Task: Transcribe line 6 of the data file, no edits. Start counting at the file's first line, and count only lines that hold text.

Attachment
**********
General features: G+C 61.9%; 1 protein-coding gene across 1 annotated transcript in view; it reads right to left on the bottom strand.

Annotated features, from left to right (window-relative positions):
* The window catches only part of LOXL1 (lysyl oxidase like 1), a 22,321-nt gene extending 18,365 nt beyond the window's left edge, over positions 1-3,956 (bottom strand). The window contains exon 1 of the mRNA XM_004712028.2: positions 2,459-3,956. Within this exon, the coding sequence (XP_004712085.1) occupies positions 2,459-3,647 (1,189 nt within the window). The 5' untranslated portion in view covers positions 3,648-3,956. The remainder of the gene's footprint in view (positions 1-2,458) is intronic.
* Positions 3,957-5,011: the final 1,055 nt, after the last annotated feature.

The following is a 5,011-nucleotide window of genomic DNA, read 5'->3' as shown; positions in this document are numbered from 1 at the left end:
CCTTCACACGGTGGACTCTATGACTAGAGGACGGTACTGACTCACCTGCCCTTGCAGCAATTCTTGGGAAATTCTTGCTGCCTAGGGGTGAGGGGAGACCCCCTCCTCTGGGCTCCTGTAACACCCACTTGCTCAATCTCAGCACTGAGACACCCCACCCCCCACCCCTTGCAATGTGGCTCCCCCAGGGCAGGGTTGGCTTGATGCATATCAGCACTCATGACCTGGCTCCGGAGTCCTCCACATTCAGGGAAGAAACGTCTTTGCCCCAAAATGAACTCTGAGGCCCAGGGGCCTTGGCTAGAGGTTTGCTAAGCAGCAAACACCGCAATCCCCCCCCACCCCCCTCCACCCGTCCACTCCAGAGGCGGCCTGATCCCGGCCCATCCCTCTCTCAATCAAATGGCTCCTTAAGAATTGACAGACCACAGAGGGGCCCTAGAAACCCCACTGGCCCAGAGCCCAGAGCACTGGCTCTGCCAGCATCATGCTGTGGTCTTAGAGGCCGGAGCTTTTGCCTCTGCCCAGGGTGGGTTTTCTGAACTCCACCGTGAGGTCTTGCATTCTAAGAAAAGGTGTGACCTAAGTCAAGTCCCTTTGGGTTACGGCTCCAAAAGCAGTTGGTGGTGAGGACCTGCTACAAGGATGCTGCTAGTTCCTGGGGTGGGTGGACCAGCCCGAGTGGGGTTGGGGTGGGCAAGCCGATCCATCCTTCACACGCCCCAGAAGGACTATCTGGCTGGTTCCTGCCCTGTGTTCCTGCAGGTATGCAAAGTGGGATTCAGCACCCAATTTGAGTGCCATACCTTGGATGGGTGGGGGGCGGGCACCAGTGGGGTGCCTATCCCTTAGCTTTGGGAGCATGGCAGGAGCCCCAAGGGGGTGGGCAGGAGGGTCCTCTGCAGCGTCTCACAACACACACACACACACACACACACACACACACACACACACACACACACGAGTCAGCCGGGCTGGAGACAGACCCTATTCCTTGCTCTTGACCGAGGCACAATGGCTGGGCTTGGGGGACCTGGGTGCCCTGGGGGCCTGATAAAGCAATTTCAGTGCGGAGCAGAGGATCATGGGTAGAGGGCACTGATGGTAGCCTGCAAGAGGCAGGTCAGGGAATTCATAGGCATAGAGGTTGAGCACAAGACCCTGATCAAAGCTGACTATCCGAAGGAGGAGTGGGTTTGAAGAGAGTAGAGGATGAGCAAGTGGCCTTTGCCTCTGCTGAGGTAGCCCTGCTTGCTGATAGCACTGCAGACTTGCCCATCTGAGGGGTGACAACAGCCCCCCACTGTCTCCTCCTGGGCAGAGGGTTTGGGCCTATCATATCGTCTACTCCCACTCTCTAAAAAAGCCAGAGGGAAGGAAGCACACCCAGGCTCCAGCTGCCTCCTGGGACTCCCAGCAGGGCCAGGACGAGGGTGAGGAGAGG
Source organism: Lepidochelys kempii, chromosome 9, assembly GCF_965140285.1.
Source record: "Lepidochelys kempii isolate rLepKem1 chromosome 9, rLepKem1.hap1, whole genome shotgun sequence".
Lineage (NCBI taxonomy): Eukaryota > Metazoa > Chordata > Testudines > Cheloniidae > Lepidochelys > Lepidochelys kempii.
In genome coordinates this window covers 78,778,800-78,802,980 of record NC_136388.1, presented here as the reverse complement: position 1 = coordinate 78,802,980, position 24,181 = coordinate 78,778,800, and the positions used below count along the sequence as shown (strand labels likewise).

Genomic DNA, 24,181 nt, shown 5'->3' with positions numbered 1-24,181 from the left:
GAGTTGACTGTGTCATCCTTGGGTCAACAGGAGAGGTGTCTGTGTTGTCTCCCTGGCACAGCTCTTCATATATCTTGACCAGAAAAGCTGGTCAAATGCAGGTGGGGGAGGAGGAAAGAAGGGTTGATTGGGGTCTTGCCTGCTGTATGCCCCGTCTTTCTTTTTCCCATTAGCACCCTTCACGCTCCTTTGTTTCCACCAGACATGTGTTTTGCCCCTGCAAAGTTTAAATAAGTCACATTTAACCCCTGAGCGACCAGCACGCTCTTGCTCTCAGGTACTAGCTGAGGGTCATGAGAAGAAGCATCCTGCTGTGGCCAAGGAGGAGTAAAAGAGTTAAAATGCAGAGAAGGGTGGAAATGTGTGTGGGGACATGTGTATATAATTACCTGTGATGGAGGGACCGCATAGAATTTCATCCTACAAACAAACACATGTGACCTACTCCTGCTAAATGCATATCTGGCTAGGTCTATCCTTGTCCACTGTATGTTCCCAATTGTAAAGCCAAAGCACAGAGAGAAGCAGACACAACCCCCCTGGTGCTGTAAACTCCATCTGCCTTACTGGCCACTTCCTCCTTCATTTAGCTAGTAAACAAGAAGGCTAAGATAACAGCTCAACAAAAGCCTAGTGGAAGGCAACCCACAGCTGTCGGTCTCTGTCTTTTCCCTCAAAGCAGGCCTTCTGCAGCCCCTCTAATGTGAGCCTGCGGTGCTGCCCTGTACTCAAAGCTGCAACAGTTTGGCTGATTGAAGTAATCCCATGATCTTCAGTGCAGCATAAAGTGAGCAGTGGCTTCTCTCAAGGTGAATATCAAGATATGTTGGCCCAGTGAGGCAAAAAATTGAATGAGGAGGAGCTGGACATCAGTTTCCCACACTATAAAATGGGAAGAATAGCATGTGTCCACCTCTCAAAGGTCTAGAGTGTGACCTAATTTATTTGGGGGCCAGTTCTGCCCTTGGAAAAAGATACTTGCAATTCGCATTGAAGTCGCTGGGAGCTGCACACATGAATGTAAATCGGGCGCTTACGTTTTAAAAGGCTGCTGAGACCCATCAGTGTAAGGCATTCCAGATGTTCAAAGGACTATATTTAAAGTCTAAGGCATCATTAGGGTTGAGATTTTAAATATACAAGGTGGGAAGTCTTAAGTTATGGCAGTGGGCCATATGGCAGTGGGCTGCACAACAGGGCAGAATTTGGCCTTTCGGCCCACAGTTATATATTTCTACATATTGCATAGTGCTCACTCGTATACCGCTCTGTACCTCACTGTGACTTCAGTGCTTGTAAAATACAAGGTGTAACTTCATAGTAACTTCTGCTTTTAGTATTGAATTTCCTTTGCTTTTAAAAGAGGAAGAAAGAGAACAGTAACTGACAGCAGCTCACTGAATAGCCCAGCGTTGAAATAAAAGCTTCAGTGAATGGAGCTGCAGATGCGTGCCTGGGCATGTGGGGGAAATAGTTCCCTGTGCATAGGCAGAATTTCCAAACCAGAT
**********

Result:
CCTTCACACGGTGGACTCTATGACTAGAGGACGGTACTGACTCACCTGCCCTTGCAGCAATTCTTGGGAAATTCTTGCTGCCTAGGGGTGAGGGGAGACCCCCTCCTCTGGGCTCCTGTAACACCCACTTGCTCAATCTCAGCACTGAGACACCCCACCCCCCACCCCTTGCAATGTGGCTCCCCCAGGGCAGGGTTGGCTTGATGCATATCAGCACTCATGACCTGGCTCCGGAGTCCTCCACATTCAGGGAAGAAACGTCTTTGCCCCAAAATGAACTCTGAGGCCCAGGGGCCTTGGCTAGAGGTTTGCTAAGCAGCAAACACCGCAATCCCCCCCCACCCCCCTCCACCCGTCCACTCCAGAGGCGGCCTGATCCCGGCCCATCCCTCTCTCAATCAAATGGCTCCTTAAGAATTGACAGACCACAGAGGGGCCCTAGAAACCCCACTGGCCCAGAGCCCAGAGCACTGGCTCTGCCAGCATCATGCTGTGGTCTTAGAGGCCGGAGCTTTTGCCTCTGCCCAGGGTGGGTTTTCTGAACTCCACCGTGAGGTCTTGCATTCTAAGAAAAGGTGTGACCTAAGTCAAGTCCCTTTGGGTTACGGCTCCAAAAGCAGTTGGTGGTGAGGACCTGCTACAAGGATGCTGCTAGTTCCTGGGGTGGGTGGACCAGCCCGAGTGGGGTTGGGGTGGGCAAGCCGATCCATCCTTCACACGCCCCAGAAGGACTATCTGGCTGGTTCCTGCCCTGTGTTCCTGCAGGTATGCAAAGTGGGATTCAGCACCCAATTTGAGTGCCATACCTTGGATGGGTGGGGGGCGGGCACCAGTGGGGTGCCTATCCCTTAGCTTTGGGAGCATGGCAGGAGCCCCAAGGGGGTGGGCAGGAGGGTCCTCTGCAGCGTCTCACAACACACACACACACACACACACACACACACACACACACACACACACACGAGTCAGCCGGGCTGGAGACAGACCCTATTCCTTGCTCTTGACCGAGGCACAATGGCTGGGCTTGGGGGACCTGGGTGCCCTGGGGGCCTGATAAAGCAATTTCAGTGCGGAGCAGAGGATCATGGGTAGAGGGCACTGATGGTAGCCTGCAAGAGGCAGGTCAGGGAATTCATAGGCATAGAGGTTGAGCACAAGACCCTGATCAAAGCTGACTATCCGAAGGAGGAGTGGGTTTGAAGAGAGTAGAGGATGAGCAAGTGGCCTTTGCCTCTGCTGAGGTAGCCCTGCTTGCTGATAGCACTGCAGACTTGCCCATCTGAGGGGTGACAACAGCCCCCCACTGTCTCCTCCTGGGCAGAGGGTTTGGGCCTATCATATCGTCTACTCCCACTCTCTAAAAAAGCCAGAGGGAAGGAAGCACACCCAGGCTCCAGCTGCCTCCTGGGACTCCCAGCAGGGCCAGGACGAGGGTGAGGAGAGG